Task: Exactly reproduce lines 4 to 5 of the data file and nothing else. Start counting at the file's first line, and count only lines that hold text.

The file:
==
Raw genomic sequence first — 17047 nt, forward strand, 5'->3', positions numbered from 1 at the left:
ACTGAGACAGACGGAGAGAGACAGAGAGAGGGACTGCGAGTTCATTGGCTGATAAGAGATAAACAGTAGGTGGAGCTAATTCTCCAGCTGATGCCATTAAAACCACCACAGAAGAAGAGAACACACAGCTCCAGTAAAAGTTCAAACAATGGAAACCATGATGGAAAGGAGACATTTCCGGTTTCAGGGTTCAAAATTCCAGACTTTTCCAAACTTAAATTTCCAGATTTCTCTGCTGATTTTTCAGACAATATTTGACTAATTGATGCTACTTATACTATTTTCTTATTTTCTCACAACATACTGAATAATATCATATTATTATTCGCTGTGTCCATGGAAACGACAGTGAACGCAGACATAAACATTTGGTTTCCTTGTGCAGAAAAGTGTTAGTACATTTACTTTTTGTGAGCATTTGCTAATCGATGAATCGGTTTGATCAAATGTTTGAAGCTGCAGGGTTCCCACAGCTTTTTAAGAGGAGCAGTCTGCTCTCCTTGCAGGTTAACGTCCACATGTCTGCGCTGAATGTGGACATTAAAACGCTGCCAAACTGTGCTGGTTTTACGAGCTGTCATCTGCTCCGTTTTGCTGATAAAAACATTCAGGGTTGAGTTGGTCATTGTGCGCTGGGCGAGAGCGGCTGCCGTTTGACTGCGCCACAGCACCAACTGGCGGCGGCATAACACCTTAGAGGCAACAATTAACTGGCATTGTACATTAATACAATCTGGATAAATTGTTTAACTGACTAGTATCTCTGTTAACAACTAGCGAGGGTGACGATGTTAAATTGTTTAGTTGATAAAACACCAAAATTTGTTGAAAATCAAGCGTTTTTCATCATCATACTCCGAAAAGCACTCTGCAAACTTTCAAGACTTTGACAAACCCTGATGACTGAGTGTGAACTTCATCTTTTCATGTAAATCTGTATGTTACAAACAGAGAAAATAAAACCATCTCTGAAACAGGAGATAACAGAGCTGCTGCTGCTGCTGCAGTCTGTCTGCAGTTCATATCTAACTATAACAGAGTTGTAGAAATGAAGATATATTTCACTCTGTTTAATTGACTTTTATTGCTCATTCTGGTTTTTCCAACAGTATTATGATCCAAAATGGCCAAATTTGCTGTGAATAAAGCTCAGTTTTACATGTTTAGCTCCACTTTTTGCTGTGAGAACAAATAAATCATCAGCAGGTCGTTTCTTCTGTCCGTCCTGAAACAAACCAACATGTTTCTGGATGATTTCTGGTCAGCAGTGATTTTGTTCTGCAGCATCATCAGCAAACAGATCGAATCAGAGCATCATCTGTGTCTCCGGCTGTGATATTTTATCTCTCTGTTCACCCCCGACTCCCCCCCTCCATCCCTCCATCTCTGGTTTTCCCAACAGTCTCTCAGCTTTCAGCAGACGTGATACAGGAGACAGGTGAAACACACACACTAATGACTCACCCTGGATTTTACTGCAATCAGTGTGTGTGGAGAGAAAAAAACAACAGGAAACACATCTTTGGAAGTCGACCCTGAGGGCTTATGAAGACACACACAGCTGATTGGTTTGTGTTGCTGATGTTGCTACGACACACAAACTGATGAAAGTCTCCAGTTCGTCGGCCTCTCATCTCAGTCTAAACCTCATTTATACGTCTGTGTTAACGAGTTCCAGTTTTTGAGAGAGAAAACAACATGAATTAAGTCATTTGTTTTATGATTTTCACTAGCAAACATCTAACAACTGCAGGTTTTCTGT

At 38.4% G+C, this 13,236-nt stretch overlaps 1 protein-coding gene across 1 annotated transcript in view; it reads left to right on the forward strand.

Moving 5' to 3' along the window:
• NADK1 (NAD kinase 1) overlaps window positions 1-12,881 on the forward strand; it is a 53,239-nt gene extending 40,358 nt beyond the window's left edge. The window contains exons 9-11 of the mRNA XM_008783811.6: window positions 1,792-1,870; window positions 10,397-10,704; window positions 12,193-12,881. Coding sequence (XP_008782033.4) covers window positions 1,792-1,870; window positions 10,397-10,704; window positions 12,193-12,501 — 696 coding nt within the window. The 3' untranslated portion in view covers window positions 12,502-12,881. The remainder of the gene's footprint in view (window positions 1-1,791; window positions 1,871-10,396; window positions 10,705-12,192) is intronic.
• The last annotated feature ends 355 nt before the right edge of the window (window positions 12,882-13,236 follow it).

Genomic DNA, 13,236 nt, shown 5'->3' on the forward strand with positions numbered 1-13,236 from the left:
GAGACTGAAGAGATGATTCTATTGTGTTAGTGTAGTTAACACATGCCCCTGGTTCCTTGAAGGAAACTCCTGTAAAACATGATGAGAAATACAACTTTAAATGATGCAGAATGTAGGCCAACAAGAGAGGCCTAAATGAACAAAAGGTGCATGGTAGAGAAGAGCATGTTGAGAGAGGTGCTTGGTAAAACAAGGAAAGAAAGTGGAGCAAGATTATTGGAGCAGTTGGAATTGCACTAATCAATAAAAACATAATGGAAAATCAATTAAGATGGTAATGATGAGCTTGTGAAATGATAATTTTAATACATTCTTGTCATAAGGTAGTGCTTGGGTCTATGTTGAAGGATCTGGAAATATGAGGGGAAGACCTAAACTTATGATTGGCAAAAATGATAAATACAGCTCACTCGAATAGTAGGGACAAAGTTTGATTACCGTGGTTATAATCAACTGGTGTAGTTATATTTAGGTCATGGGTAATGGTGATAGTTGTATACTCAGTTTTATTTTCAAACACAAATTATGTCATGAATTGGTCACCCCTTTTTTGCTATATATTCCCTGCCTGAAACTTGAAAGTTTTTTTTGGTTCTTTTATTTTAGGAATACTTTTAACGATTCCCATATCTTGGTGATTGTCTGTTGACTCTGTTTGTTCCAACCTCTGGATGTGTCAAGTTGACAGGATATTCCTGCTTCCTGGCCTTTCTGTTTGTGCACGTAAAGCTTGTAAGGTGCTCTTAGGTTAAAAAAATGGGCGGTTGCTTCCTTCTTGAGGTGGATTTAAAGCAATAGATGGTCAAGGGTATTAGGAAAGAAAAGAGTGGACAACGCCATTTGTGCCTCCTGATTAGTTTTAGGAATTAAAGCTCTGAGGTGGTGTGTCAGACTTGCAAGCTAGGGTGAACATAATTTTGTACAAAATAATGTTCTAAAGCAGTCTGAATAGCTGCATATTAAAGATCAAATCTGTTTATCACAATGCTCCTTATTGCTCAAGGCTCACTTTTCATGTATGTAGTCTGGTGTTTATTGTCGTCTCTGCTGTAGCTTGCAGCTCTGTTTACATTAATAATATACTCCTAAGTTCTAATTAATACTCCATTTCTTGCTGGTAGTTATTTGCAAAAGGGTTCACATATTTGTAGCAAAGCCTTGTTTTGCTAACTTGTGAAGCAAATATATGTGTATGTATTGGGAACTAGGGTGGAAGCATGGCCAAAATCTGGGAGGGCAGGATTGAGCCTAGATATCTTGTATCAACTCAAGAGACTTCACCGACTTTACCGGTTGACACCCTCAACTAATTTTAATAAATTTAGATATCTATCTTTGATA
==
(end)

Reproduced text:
Moving 5' to 3' along the window:
• NADK1 (NAD kinase 1) overlaps window positions 1-12,881 on the forward strand; it is a 53,239-nt gene extending 40,358 nt beyond the window's left edge. The window contains exons 9-11 of the mRNA XM_008783811.6: window positions 1,792-1,870; window positions 10,397-10,704; window positions 12,193-12,881. Coding sequence (XP_008782033.4) covers window positions 1,792-1,870; window positions 10,397-10,704; window positions 12,193-12,501 — 696 coding nt within the window. The 3' untranslated portion in view covers window positions 12,502-12,881. The remainder of the gene's footprint in view (window positions 1-1,791; window positions 1,871-10,396; window positions 10,705-12,192) is intronic.